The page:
Amazing photos show Victorian mountain climbers scraping rock faces in the Lake District with skirts and tweeds – without safety equipment
- Black and white photos show some of Britain's first mountain climbers scaling their peaks in Cumbria, Wales, Scotland
- George and Ashley Abraham from Keswick started taking photos of them after a mountain climber visited them
- Owen Glynn Jones arrived in the Lake District in the 1890s but later died after a fall in the Alps
Amazing photos show some of Britain's first mountain climbers climbing peaks in full Victorian clothing and without any safety equipment.
Black and white photos taken in the Lake District, the Welsh Mountains and the Scottish Highlands in the late 19th century reveal how early mountain climbers clamber to great heights with just a few ropes to support them.
They were captured by the brothers George and Ashley Abraham, from Keswick in Cumbria, who were so inspired by the advent of pioneering adventurer Owen Glynn Jones in the 1890s that they made it their mission to explode all the peaks of the mountain .
Together the three men began to map routes on the steep rocks of the rugged landscape in north-west England.
Victorian climbers only had ropes to rely on when they reached great heights around the Lake District and Cumbria. Depicted is Owen Glynn Jones, a mountain climber who died young in a climbing accident in the Alps
A woman in a long Victorian robe makes her way up a rock face in Wales around the year 1900 accompanied by two men
A woman in a fully Victorian dress and petticoat poses with two male climbers on top of the Tryfan mountain in Wales in 1900
Stunning black and white photos from the late 19th century show how Victorian rock climbing really was
The photography skills of the Abraham brothers in combination with the daredevil spirit of Jones resulted in a series of heartbreaking photos, which were later sold as postcards, posters and books.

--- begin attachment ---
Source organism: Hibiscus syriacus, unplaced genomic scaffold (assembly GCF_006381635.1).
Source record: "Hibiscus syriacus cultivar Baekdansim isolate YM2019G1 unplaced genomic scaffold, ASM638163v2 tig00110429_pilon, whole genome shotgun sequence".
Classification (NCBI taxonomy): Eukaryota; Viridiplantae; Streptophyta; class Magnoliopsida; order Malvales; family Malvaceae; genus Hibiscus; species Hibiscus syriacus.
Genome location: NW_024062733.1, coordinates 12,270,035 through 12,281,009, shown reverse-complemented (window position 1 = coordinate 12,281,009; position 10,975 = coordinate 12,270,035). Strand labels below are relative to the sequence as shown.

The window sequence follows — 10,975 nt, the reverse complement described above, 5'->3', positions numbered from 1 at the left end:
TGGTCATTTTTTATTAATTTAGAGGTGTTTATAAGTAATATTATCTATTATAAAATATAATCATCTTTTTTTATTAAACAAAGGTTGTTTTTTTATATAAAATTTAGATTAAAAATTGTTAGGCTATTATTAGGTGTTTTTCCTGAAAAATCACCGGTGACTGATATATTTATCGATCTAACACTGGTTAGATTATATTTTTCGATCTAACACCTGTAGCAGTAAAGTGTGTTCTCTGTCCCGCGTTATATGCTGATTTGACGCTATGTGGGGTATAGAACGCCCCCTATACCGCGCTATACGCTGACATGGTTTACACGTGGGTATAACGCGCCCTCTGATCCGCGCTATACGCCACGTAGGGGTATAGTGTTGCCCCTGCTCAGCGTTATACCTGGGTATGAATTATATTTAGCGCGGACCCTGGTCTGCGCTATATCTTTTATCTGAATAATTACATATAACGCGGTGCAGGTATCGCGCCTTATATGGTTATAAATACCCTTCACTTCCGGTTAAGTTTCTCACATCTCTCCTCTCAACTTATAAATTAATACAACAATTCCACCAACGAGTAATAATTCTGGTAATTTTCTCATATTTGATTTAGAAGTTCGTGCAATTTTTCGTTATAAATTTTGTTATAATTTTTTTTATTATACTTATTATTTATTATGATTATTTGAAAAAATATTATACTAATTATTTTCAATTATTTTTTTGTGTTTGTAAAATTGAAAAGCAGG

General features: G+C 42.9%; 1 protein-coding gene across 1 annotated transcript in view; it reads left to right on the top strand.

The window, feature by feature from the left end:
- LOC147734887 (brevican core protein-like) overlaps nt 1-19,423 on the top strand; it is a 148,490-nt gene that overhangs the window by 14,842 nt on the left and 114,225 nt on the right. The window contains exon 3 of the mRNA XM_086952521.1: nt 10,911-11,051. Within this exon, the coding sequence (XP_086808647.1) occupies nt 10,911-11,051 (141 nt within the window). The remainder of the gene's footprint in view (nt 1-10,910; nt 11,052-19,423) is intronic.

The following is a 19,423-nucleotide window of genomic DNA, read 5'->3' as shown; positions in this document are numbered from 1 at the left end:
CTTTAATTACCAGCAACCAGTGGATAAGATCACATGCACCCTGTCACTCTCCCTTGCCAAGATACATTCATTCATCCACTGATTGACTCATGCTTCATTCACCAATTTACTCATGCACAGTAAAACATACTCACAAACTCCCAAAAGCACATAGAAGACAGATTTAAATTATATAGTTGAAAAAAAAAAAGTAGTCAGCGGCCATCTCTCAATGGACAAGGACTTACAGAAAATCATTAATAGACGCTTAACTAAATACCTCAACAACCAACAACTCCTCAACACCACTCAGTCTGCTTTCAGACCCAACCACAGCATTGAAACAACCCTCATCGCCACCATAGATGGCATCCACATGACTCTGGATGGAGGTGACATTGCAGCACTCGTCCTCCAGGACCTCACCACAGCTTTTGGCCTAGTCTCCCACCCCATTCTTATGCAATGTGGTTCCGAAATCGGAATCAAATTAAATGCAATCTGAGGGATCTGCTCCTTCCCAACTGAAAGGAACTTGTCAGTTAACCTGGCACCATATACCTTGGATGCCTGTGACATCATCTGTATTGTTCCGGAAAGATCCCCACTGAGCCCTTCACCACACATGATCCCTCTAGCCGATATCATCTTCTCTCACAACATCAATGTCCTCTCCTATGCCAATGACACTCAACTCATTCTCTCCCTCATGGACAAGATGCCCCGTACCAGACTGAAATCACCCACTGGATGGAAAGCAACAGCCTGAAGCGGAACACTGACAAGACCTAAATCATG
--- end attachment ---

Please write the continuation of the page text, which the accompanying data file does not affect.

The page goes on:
Victorian climbers had almost no safety equipment and wore thick tweed coats, dresses and country boots.
They often climbed at the same time, which meant that if a person fell off, everyone who got stuck would fall. Owen Glynn Jones met that fate when he fell into the Alps on August 28, 1899.
Although the three managed to place themselves with their cliff faces, it was Walter Perry Hadley Smith who became the real father of British mountain climbing.
Wait a second! Around 1893 a man was held to the stomach-moving movement on the pillar rock in the Lake District
George and Ashley Abraham from Keswick, Cumbria, started photographing mountaineers after meeting the pioneering adventurer Owen Glynn Jones in the 1890s. They are pictured here scaling a rock with only ropes to keep them safe
This striking black and white image shows a climber on the summit of Scafell Pinnacle in the Lake District around 1895
High in the Skye: these brave climbers are depicted around a peak on the Isle of Skye in Scotland around the year 1899
Five men and a woman are depicted around 1895, desperately clinging to Gash Rock in Langstrath, Lake District
A man is pictured on Eagle & # 39; s Nest Ridge in the Lake District with the deep valley that emerges around 1895
He became the first to ever climb Nape Needle in the late 1880s. The performance was well published and aroused public interest.
The activity became popular with middle-class professionals, doctors, lawyers, and teachers, and the Lake District began to attract many visitors.
The lakes are still a popular destination for mountaineers who can follow the footsteps of those early mountaineers today.
Mountaineers are depicted around Moss Ghyll in the Lake District around 1895 (left) and the West Buttress of Lliwedd in Wales around 1899 (right)
A stunning black-and-white photograph shows the heights of Great Gable in the Lake District, where climbers have peaked since the end of the 19th century despite a lack of safety equipment
Owen Glynn Jones was the mountaineer who inspired the Abraham brothers in the Lake District to photograph climbers. He died tragically young in a climbing accident in the Alps
George and Ashley Abraham were so inspired by the arrival of Owen Glynn Jones in the Lake District at the end of the 19th century that they started climbing climbs that scraped their tops. They were depicted in the 1930s when their own climbing days were long gone
A group portrait shows some of the first mountain climbers in Britain, including the first woman to lead Kern Knotts Crack, around Easter in 1897
Male and female climbers pose for a group on a bridge in the Lake District around 1897. They were among the first known mountain climbers in the UK
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